Pollies play a role in the fight against domestic violence

Emma Husar
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When it comes to domestic violence, the political is personal for Member for Lindsay Emma Husar.

In her maiden speech on September 12, 2016 Ms Husar said she had spent 29 years “both as a child and as an adult, living in domestic violence”.

Two months later on November 23 in a moment of vulnerability and passion she spoke in detail about her experiences with domestic violence as the House of Representatives came to an emotional standstill.

“Since that day, I guess I felt quite empowered by it, that I could be myself authentically,” Ms Husar told the Weekender a year later.

In the months that followed, Ms Husar has transformed from a rookie politician to a strong advocate using her position of power to give a voice to those struggling to find their own.

“We have the second highest rates of domestic violence [in Penrith]. They’re consistently high, and have been for the last few years,” she said.

“In our area, in any area in this country, domestic violence is not okay.

“This is the place I am the proudest to call home, and I don’t want that to be the thing that we top the state in.”

She is currently advocating for employers to sign on for 10 days paid domestic violence leave, which she says ends up costing as little as five cents per day, per employee.

“It saves money in the social welfare budget, it saves money in the mental health care space, it saves money all over the place,” she said.

While the decision should never purely be based on economics, the money saved could potentially be funnelled into other services.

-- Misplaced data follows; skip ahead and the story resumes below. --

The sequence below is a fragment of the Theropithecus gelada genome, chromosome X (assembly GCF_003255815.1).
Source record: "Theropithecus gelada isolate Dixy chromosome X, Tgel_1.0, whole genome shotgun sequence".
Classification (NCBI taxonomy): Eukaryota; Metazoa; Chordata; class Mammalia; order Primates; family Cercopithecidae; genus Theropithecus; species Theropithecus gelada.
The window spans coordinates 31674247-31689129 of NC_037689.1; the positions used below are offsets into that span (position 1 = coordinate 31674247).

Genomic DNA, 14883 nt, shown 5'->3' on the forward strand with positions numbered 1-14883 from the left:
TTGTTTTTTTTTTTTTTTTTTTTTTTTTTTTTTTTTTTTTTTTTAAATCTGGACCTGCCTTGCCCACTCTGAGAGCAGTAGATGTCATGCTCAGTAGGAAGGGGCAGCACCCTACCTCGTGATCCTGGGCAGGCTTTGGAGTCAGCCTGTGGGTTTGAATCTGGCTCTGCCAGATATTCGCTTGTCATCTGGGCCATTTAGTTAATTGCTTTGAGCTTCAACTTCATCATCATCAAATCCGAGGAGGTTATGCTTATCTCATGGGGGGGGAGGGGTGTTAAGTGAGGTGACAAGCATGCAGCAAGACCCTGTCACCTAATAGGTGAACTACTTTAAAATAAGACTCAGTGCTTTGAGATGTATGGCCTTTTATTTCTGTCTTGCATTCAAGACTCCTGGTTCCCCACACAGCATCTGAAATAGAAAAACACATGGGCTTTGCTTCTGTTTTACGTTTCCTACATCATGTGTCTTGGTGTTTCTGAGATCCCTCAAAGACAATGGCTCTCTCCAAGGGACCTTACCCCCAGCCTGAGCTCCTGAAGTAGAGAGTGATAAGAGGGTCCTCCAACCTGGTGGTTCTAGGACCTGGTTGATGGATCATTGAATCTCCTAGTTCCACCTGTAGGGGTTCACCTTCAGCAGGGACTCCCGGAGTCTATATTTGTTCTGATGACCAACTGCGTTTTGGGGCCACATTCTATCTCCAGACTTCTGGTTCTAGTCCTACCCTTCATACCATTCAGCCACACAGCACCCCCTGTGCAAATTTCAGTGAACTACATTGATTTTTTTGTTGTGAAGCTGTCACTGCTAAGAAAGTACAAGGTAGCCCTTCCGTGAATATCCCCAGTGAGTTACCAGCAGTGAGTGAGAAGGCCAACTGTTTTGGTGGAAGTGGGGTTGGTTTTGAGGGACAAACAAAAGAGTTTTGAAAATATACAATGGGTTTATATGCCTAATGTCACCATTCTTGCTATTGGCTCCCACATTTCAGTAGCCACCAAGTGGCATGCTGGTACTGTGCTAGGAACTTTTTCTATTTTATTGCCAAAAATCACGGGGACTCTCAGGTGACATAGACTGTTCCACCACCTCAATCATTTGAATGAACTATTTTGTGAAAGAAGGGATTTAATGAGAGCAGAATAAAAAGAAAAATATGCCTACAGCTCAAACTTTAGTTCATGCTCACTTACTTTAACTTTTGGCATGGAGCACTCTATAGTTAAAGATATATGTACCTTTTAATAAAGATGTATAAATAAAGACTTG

“I think that the most undervalued service in our community is the Penrith Women’s Health Centre,” she said.

“They rely on the funding that the Government gives them. I’d love to see more money put into our Women’s Health Centre from everyone.”

For those who are victims of domestic violence, Ms Husar shares the best piece of advice she was given.

“Never make a permanent decision on a temporary situation,” she said.

“However many times it takes, every time you leave, you get stronger.”

When asked why she chooses to speak out against domestic violence, her answer was firm.

“It’s the right thing to do,” she said.

“Violence perpetrated against women is a human rights violation. It creates long term harm and consequences for everyone.”

State Member for Penrith, Stuart Ayres is also encouraging the community to stand up, speak out and act to prevent violence against women this White Ribbon Day.

“We must work as a community to rid Penrith of these insidious acts against women. Our daughters, mothers and sisters deserve to live in safety. It’s our responsibility to ensure they have it,” Mr Ayres said.

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